TA Spotlight – Evgeniya Yangel

Photo source: Evgeniya Yangel

I completed my BSc (Biology major) at UBC in 2018. I first got involved with research after taking BIOL 205, as I fell in love with invertebrates. I worked in Dr. Leander’s lab under the supervision of postdoc Dr. Herranz who introduced me to the world of mud dragons and taught me microscopy and molecular techniques, for which I will be forever grateful. I was also really curious about ecology throughout my undergrad degree. I took a couple of directed studies in ecological labs (big thanks to Dr. O’Connor and Dr. Tseng for those opportunities) and decided to do my Master of Science in that field. I have been doing my masters under the supervision of two of the greatest scientists I know – Dr. Mary O’Connor and Dr. Laura Parfrey. My research looks into how freshwater microbes are affected by warming in environments with different degrees of connectivity (dispersal) between the habitats.

I have been a TA for BIOL 326 (Experimental Biology of Invertebrates) and twice for BIOL 205 (Comparative Invertebrate Zoology), both in-person and now online. From the titles of these courses, you can see I am quite passionate about invertebrate and microscopic creatures!

What do you most enjoy about being a TA?

I absolutely love witnessing the progress students make as the semester progresses, and just seeing students being passionate about the course! Our aim is to help them when we can, but also to encourage students to work independently and think critically. It always amazes me how much they learn by the end of the term. It is really rewarding to see how students improve their analytical, writing and answer development skills based on what they have learned.

What has been an interesting outcome of your TA experience?

I took these courses myself as a UBC undergraduate student, but TAing them has been a completely different and eye-opening experience. I now have a new perspective on teaching and how our role is not to give answers directly, but to provide guidance and give students the tools so that they can come to their own conclusions.

Additionally, I have improved my science communication skills, as students often ask clarification questions and it has been a great practice to address those. Finding new ways to explain the material when the first explanation might still be hard for students to grasp has been a great experience. This also made me realize how much one learns during teaching, even if you are familiar with the material!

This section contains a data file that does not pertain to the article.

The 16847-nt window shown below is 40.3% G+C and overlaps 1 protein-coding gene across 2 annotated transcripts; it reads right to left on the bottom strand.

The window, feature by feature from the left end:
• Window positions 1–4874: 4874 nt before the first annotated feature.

What have you learned about teaching?

Knowing and teaching are two absolutely different concepts. Being knowledgeable does not guarantee you will be a good teacher. Teaching is a skill and requires practice. You really need to come up with tricks and ways to engage students and make the material interesting and exciting, but also comprehensive. I think a good teacher is one who can explain the most complex concepts in simple words.

What is a memorable experience from your own undergraduate experience?

Some of the most memorable courses I took at UBC had a field component. I took BIOL 402 (Aquatic Ecology) where we went to Whistler over a weekend and sampled glacially fed lake sediment and water for organisms – it was extremely fun and a great way to learn how scientists do field work. I was also lucky to take the ISCI 361 (Systems Approaches to Regional Sustainability) course and went to Hawai’i, where I learned about permaculture, volcanic activity, different sources of energy and to what degree these energy systems are sustainable! My advice to students is to take courses that can expand your knowledge by providing hands-on and outside-classroom experiences.

What are your plans following graduation?

Graduation is coming soon and I am yet to figure out my plans. I love doing research, science communication and teaching, but I am also interested in conservation and consulting that can have positive, visible and measurable impacts on our environment. I would love to explore career options in the environmental sector that will open doors to new experiences, where I can apply my passion for research and education to improve local and regional biodiversity and ecosystem health.

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